Researchers discover mechanism responsible for the inheritance of memories
05/19/2016 / By Greg White / Comments
Researchers discover mechanism responsible for the inheritance of memories

Memories are all we have and yet, some of our recollections may not be our own. Scientists have long suspected that memories can be inherited, but never quite understood how. Now, researchers at Tel Aviv University claim to have discovered the mechanism that “[turns] the transference of environmental influences on and off.”

In the study, published in the journal Cell, the researchers pinpointed a specific neural mechanism that determines if certain epigenetic responses will be inherited, explained Wired.

Epigenetics is the study of changes in gene expression, like obesity, mental illness and memory, which are provoked by environmental factors. Changes in gene expression can be inherited, even though they lack a genetic basis and the offspring are not exposed to the same environmental factors that originally provoked those genetic changes.

Small RNA inheritance

The team claims to have found a “small RNA inheritance” that determines how some cells are managed between generations. The researchers demonstrated in a previous study how worms inherit small RNA in wake of their parents starving, which the team claims help the offspring prepare for “similar hardships.” In the recent worm study, the group says they have “revealed an active, tuneable inheritance mechanism that can be turned ‘on’ or ‘off.”

“We discovered how to manipulate the transgenerational duration of epigenetic inheritance in worms by switching ‘on’ and ‘off’ the small RNAs that worms use to regulate genes,” said lead researcher Oded Rechavi.

“These switches are controlled by a feedback interaction between gene-regulating small RNAs, which are inheritable, and the  genes that are required to produce and transmit these small RNAs across generations. The feedback determines whether epigenetic memory will continue to the progeny or not, and how long each epigenetic response will last,” the study continues.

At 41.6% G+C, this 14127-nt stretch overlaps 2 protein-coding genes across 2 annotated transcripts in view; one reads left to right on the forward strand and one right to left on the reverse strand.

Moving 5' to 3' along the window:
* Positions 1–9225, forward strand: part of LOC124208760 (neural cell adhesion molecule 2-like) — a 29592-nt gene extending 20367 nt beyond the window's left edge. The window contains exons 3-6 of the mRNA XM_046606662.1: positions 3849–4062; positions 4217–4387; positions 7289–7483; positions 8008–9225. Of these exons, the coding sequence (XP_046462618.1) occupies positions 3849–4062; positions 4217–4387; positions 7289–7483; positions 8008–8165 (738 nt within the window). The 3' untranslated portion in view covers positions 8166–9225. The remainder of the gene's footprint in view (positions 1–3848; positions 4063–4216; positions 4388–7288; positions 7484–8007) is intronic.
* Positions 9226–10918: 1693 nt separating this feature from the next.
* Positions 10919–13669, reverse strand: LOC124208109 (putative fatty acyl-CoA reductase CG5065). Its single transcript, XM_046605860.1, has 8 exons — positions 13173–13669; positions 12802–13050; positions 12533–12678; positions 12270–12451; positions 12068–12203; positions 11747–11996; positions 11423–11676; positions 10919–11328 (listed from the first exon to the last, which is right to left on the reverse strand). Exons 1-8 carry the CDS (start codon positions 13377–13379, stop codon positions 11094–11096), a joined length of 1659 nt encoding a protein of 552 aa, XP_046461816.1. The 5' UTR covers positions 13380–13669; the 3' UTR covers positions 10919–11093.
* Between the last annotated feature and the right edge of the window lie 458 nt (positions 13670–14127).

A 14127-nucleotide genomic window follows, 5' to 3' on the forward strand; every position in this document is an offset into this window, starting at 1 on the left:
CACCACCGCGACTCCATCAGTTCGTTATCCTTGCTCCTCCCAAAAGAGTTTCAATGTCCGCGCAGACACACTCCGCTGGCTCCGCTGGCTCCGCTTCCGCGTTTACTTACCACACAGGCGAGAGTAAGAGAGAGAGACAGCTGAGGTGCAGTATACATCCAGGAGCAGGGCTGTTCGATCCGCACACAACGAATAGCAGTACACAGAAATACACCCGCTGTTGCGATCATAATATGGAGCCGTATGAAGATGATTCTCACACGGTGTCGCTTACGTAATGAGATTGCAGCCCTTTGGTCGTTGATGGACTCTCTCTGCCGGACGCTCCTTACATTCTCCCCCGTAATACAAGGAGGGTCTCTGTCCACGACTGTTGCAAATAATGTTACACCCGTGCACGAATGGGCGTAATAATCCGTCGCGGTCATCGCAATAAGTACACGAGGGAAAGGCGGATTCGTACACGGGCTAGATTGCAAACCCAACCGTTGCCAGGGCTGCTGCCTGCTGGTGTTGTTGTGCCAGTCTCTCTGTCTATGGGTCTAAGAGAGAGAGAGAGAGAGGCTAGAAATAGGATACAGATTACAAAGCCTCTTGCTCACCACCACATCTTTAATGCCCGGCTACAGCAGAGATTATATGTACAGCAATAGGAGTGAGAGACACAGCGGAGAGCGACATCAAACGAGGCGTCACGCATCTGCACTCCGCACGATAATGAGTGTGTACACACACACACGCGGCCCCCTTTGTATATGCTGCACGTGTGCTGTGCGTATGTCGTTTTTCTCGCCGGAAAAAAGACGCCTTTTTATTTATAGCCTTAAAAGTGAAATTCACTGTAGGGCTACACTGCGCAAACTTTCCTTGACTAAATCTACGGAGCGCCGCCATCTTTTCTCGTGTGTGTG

“Until now, it has been assumed that a passive dilution or decay governs the inheritance of epigenetic responses” Rechavi said. “But we showed that there is an active process that regulates epigenetic inheritance down through generations,” he added.

Modified Transgenerational Epigenetic Kinetics

The researchers were able to identify that certain genes, which they refer to as Modified Transgenerational Epigenetic Kinetics (MOTEK), contribute to turning epigenetic transmission on and off. Switching on or off is due to the response interaction between RNAs and the MOTEK genes that are needed to create and transfer RNA down the generations.

Although the worms were used as the basis of the study, the results shed light on how epigenetic information is past down the generations and will help sketch a more general picture of heredity.

Sources include:

Submit a correction >>

, , ,

This article may contain statements that reflect the opinion of the author
Get Our Free Email Newsletter
Get independent news alerts on natural cures, food lab tests, cannabis medicine, science, robotics, drones, privacy and more.
Your privacy is protected. Subscription confirmation required.

Get the world's best independent media newsletter delivered straight to your inbox.

By continuing to browse our site you agree to our use of cookies and our Privacy Policy.